Perhaps the biggest thing that’s going to keep the Mets mediocre this year is their pitching staff. There is absolutely nothing behind stud Johan Santana. Mike Pelfrey is basically a No. 4 or No. 5 starter, yet is being relied upon in the No. 2 hole. After that it’s John Maine, whose has the trifecta of injury issues, slipping velocity and a flat fastball. Then there is Awful Olly, Oliver Perez. This guy is a joke. Finally there’s lefty Jon Niese, who has done nothing to this point to make me think he can pitch at this level. Other than that everything looks great.
This team is still in shambles. On the one hand, things can’t possibly be as bad as they were last year. On the other hand just crossing your fingers and hoping really hard isn’t exactly a sound strategy to ensure that it doesn’t happen again. No matter how they charge out of the gate I’m not counting on this team to hold up for 162 games. And considering that Florida and Atlanta are both still ahead of them in a lot of areas it could be another long season in oversized Citi Field.
2009 Record: 59-103
2010 Wins Over/Under: 70.5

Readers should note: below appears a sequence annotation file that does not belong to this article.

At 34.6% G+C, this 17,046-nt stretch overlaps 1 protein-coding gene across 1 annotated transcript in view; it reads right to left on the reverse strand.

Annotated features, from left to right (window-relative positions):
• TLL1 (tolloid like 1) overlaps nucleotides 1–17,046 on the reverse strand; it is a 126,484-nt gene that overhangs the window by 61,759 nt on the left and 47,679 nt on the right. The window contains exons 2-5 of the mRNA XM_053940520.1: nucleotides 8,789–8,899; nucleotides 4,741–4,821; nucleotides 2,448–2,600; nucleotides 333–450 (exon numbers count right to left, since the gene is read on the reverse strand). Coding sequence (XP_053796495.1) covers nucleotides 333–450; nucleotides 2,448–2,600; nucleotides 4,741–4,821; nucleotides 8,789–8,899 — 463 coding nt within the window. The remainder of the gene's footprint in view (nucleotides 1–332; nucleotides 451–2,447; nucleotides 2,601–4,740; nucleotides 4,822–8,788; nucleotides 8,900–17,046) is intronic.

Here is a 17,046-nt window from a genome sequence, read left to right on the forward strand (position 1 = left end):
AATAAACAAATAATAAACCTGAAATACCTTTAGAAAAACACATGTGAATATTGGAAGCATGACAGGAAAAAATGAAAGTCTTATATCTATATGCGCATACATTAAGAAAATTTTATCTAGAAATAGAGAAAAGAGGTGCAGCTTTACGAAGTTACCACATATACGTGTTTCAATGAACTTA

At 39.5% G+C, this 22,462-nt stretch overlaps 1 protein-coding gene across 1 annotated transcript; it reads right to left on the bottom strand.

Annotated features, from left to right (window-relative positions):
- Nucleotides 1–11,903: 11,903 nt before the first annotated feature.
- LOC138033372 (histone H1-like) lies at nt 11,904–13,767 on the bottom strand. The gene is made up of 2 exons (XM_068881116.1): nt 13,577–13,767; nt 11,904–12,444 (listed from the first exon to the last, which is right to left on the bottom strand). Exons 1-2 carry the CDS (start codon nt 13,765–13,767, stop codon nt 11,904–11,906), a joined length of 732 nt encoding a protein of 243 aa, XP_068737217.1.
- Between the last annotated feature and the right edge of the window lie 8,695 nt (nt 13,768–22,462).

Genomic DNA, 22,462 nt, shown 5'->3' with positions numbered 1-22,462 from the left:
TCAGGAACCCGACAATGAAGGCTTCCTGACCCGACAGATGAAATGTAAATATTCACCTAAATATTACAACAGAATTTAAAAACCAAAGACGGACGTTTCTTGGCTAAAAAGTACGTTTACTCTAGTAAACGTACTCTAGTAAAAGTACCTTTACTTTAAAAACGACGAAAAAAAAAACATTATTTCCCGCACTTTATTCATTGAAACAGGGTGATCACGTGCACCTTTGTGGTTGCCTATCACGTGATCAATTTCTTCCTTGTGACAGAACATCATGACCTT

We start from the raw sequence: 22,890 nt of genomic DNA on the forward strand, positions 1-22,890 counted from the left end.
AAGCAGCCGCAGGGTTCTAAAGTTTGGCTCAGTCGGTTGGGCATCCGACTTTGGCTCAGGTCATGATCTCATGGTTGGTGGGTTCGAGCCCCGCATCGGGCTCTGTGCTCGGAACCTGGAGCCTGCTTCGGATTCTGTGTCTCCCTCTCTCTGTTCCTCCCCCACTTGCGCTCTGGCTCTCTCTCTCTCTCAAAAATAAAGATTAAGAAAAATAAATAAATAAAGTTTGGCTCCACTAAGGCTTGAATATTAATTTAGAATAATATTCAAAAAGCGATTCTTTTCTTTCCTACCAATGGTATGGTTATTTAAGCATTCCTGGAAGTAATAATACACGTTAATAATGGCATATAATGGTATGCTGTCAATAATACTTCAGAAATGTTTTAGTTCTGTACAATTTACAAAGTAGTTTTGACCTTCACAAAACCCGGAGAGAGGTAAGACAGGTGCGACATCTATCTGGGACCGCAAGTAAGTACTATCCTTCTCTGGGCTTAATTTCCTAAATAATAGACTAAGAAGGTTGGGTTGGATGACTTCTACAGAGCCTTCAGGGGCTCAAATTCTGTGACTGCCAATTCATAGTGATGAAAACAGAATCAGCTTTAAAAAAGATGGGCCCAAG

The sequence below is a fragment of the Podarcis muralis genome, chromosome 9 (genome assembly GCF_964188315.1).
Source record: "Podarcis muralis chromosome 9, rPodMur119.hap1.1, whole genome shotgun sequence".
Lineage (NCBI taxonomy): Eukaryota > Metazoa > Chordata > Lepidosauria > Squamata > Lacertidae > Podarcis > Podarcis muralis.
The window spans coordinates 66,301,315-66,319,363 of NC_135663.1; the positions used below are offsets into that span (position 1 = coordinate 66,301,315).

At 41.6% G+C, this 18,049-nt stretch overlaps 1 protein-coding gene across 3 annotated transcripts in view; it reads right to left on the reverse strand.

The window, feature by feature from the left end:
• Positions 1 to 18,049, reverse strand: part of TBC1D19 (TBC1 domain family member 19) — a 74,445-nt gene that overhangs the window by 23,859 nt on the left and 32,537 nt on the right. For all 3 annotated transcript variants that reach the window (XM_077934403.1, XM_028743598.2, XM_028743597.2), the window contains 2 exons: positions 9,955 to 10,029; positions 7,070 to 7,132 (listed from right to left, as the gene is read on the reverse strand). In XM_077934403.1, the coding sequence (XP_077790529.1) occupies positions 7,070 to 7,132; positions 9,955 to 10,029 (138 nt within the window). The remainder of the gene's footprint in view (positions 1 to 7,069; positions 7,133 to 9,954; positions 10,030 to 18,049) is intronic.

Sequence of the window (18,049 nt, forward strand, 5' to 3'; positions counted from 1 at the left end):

Odds To Win 2010 NL East: 20/1
Odds To Win 2010 NL Pennant: 100/1
Odds To Win 2010 World Series: 1,000,000/1 (my line)
Here are the pitching numbers for Washington’s first four spring training games: 50 runs allowed on 67 hits and 10 home runs. That’s all you need to know about this Nats this year. They have lost 103 regular season games in each of the last two years and, to be honest, I don’t see it being much better this time around.
Besides Ryan Zimmerman and Adam Dunn there is nothing but C-Level talent on this team. Nyjer Morgan is a guy that I love but the rest of the team is filled with awkward pieces – on the field and in the clubhouse – and guys that haven’t shown that they can play together as a team.
I think I’ve pretty much covered the pitching, but we’ll take a little closer look just because. John Lannan is a solid arm but would be a No. 4 starter on any good team. He’s the staff ace. Jason Marquis parlayed one strong season in Colorado into a nice free agent deal but I’m not buying into him as a guy that can turn the staff around. That “core” is followed by one of the absolute worst back ends of a rotation that I can remember. Scott Olsen is a head case with good stuff, a combination that does nothing but break hearts and bankrolls. He’s competing with Craig Stammen, Ross Detwiller, Shairon Martis and Garrett Mock for the 3-5 slots. Olsen (6.03), Stammen (5.11), Mock (5.62), Martis (5.25) and Detwiler (5.00) each posted ERA’s over 5.00 and combined to go 15-30.
Last year the Nationals were No. 30 in fielding, No. 28 in ERA and No. 24. So they can’t field, they can’t pitch and they can’t hit. Other than that everything’s cool with them. Stephen Strausburg will be a great fade when he arrives and when that is may be the only interesting thing in what should be another laughable Nats season.